Bringing Structure to Biology
Sex differentiation: more than XX or XY
The artwork for July in our PDBe 2020 calendar is inspired by a protein that’s vital for the determination of sex in mammals. One small interaction between this protein and DNA can determine whether an embryo develops as male or female.
Beyond the chromosomes
In mammals, genetic sex is determined by the two sex chromosomes X and Y, with two copies of X (XX) for females and one copy of each (XY) for males. Despite this simplicity of the genetic definition of male and female, there is much more to the process of defining male and female characteristics in a grown adult. The genetic sex of XX or XY is determined at the point of fertilisation, when the sperm cell fuses with the oocyte (egg cell), however the development of sex-specific organs happens during embryo development. This means that there is the potential for the phenotypic sex, i.e. the observed sex at birth, to be different from the genetic sex.
The development of mammalian sex organs is a relatively simple process, involving only a small number of proteins. Two of the key proteins in this process are ‘doublesex and mad-3 related transcription factor 1’ (DMRT1) and ‘forkhead box L2’ (FOXL2). These proteins have essentially opposite actions, with DMRT1 involved in the development of male sexual organs and FOXL2 in development of female sexual organs. DMRT1 has been well studied and here we will discuss what is known about its function in mammalian sex determination.
DM domains of DMRT1 bound within the major groove of DNA in PDB entry 4yj0. DMRT1 proteins are shown in cartoon format and coloured by chain, with DNA shown in surface representation and coloured by element type.
DMRT1 is part of a family of transcription factors, with DMRT6 and DMRT7 also involved in embryo development. It regulates the development of male sexual organs by controlling the expression of many other genes important to sex differentiation. Though it is found in both male and female embryos during early stages of embryo development, DMRT1 is only expressed in male embryos from the stage when sexual organs begin to develop. It has been observed to promote different genes depending on other proteins it interacts with, with a variation of effects seen during DMRT1 expression at different stages of embryo development. However, DMRT1 is of such importance in regulation of the whole process that even a single point mutation in DMRT1 can lead to development of female sex organs in XY embryos.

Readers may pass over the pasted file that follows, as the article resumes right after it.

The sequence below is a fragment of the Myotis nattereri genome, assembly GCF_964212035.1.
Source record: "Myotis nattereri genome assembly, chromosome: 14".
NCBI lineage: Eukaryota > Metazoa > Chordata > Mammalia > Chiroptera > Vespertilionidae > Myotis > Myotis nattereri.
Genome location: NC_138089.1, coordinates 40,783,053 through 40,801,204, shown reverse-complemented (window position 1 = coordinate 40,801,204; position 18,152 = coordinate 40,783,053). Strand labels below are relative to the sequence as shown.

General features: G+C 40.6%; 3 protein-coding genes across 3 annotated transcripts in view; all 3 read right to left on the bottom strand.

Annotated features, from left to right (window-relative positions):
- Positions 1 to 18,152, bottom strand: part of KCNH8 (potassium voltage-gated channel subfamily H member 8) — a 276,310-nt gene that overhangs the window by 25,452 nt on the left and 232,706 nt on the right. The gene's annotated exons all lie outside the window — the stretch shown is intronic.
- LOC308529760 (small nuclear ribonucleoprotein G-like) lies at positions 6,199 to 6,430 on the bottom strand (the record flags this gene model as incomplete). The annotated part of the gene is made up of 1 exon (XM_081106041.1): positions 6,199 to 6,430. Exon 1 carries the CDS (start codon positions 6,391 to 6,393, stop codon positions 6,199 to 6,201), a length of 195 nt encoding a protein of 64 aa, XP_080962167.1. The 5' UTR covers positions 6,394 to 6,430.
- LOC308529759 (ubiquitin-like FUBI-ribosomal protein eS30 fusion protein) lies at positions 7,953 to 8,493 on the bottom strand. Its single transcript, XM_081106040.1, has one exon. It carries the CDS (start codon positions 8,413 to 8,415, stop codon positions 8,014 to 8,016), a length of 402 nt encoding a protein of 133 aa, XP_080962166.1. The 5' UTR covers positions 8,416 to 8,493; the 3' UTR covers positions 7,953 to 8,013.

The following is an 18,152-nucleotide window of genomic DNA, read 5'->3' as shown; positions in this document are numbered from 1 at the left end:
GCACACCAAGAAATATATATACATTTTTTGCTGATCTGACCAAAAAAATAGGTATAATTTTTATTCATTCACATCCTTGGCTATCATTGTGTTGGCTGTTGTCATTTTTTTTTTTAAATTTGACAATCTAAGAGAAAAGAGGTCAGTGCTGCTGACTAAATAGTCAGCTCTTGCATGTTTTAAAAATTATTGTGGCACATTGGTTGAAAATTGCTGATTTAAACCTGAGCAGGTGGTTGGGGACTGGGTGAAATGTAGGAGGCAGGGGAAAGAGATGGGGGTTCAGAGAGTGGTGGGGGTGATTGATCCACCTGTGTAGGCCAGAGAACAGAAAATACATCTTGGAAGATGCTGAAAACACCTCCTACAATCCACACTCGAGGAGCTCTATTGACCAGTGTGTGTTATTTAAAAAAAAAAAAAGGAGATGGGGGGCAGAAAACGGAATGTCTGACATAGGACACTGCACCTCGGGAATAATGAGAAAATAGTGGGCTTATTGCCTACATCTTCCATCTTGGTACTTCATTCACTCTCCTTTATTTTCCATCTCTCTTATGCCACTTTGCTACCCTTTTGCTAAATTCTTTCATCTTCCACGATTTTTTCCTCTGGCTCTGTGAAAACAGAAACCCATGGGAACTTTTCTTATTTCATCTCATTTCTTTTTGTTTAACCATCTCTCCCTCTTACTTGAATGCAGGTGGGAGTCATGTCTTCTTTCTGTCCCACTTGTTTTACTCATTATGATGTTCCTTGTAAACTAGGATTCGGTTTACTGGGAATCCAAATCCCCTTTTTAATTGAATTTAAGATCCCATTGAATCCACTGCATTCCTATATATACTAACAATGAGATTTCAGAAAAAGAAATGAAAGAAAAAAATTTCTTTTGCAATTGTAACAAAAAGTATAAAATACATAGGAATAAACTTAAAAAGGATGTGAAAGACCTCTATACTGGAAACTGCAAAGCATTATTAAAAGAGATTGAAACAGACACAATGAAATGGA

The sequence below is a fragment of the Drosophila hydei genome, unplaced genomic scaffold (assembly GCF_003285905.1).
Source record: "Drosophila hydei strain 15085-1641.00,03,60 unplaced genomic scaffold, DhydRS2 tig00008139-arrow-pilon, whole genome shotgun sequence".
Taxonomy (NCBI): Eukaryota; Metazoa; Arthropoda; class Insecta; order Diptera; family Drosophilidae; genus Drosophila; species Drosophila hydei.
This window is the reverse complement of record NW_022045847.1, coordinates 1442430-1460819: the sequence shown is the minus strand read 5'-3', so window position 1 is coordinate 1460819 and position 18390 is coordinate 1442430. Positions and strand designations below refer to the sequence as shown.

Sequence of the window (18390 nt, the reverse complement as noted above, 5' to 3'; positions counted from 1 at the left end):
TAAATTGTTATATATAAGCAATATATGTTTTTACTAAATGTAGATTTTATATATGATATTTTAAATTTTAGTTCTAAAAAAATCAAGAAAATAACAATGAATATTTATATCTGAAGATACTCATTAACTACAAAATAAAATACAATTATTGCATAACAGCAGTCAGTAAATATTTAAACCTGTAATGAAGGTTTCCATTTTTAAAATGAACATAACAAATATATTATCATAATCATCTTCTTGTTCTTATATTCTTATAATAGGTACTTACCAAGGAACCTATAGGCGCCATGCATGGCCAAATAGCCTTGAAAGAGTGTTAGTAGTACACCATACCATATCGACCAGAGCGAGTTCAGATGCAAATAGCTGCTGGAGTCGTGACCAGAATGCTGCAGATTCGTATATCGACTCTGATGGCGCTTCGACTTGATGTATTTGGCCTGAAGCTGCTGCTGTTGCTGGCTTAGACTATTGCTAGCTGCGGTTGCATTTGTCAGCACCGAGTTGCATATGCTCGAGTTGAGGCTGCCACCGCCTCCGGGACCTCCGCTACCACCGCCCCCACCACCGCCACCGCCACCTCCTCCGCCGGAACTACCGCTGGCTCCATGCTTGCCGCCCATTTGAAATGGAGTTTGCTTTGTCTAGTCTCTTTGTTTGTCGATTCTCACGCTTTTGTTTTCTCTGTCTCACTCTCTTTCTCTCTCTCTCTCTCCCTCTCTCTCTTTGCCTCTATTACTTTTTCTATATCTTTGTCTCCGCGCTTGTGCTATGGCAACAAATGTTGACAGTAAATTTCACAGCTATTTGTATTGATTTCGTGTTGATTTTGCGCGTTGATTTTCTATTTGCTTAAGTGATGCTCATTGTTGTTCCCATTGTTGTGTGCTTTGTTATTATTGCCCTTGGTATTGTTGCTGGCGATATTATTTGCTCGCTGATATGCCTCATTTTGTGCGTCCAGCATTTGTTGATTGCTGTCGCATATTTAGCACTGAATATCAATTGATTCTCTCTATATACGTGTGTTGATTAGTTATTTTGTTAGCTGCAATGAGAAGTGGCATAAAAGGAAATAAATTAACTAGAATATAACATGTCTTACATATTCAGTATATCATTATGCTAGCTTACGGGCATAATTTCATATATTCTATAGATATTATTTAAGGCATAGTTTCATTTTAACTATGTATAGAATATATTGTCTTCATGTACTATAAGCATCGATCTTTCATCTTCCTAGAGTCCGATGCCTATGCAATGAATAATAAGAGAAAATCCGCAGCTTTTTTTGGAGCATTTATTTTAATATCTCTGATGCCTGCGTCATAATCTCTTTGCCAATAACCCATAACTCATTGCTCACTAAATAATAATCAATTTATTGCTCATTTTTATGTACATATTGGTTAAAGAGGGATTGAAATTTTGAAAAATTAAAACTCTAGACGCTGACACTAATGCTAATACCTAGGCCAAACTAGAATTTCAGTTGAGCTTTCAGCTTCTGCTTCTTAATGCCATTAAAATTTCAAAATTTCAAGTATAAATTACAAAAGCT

Looking at the structure
The key region of the DMRT1 is the DM domain, which binds to specific regions of DNA. The only structure of DMRT1 in the PDB (4yj0), includes the DM domain of DMRT1 bound to a stretch of DNA. The structure highlights how similar the DM domain is to Zinc finger domains - another DNA binding domain involved in a range of different processes and discussed in a previous featured article. The DM domain binds to the DNA through a number of positively charged amino acids forming non-specific interactions with the negatively charged phosphate backbone. In addition, the protein also interacts with specific sequences in the DNA via pairs of recognition helices that sit in the major groove of the DNA. Specifically, the amino acids Arg111, Val119 and Arg123 interact with specific bases in the DNA and appear to be most important for the function of DMRT1, highlighted in the image below.
The amino acids Arg111, Val119 and Arg123 (in bold ball and stick representation) interact with bases in the major groove of the DNA helix (shown with light ball and sticks and ribbon backbone).
DMRT1 in disease
As previously mentioned, DMRT1 is vital in the development of sexual organs in the mammalian embryo. There are various conditions which can lead to the development of female genitalia for individuals with XY chromosomes, known generally as complete gonadal dysgenesis (CGD). A single point mutation of Arg111 in DMRT1 can cause this complete reversal of sexual phenotype, highlighting the importance of this specific protein-DNA interaction in the whole process. There is still much to learn about the proteins involved in sexual differentiation, however it is clear that it is not as simple as XX or XY.
This artwork, created by 13-year old Daniel Chen of The Perse School (Cambridge, UK), was created using a medium of chalk and charcoal. He took inspiration from the interactions between DMRT proteins and DNA in PDB entry 4yj0.